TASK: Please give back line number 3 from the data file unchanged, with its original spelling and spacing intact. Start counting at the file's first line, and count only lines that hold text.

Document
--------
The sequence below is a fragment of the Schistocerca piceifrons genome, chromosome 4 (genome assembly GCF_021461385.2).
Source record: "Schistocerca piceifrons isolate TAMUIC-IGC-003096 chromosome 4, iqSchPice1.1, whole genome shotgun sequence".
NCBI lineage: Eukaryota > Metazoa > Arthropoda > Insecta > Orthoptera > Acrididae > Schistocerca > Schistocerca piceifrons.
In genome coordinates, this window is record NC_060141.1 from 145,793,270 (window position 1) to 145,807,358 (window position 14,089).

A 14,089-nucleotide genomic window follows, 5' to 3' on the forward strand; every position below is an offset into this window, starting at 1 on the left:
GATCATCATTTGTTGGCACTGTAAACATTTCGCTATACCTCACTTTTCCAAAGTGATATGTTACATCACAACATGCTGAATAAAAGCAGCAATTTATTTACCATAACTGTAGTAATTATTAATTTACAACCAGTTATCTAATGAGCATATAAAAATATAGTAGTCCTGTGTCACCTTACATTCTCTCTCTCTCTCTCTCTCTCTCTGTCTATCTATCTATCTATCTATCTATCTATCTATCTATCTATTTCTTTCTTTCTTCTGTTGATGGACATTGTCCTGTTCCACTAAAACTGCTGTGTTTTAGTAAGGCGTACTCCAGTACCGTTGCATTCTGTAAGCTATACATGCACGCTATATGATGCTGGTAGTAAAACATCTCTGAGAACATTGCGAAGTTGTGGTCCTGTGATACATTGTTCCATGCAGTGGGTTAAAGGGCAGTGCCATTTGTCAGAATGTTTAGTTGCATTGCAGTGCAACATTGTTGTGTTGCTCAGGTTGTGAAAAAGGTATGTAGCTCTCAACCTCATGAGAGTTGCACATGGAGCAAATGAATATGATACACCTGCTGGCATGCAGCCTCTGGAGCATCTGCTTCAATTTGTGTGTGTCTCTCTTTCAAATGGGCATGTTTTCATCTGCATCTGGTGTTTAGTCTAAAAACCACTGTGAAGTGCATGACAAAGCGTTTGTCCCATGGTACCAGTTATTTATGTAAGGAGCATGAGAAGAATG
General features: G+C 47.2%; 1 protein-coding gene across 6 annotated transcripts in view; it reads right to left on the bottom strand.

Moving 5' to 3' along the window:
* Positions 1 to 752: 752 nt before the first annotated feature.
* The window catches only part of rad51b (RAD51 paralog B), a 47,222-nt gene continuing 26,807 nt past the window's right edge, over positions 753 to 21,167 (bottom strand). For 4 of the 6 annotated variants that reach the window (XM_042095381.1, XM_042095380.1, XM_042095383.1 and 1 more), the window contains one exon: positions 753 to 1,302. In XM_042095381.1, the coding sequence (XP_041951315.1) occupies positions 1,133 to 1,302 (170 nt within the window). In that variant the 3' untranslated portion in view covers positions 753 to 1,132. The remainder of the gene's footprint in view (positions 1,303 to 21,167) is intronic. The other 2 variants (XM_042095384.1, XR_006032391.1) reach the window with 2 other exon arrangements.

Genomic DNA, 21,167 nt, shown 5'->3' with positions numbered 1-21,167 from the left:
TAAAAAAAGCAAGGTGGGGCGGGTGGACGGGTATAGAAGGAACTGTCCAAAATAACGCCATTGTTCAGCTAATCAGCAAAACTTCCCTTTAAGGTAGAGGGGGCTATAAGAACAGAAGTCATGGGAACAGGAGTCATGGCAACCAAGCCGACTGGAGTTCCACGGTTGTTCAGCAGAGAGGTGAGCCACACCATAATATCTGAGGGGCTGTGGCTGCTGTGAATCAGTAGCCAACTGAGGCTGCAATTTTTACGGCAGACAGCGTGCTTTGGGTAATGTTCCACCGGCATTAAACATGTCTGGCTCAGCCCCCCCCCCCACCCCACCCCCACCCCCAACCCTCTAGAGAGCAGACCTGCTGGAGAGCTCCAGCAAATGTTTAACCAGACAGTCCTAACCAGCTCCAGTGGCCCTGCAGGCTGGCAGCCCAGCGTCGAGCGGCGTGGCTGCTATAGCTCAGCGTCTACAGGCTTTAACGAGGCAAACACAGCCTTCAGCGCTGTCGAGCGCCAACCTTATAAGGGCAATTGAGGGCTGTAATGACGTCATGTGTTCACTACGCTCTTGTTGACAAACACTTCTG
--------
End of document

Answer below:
NCBI lineage: Eukaryota > Metazoa > Arthropoda > Insecta > Orthoptera > Acrididae > Schistocerca > Schistocerca piceifrons.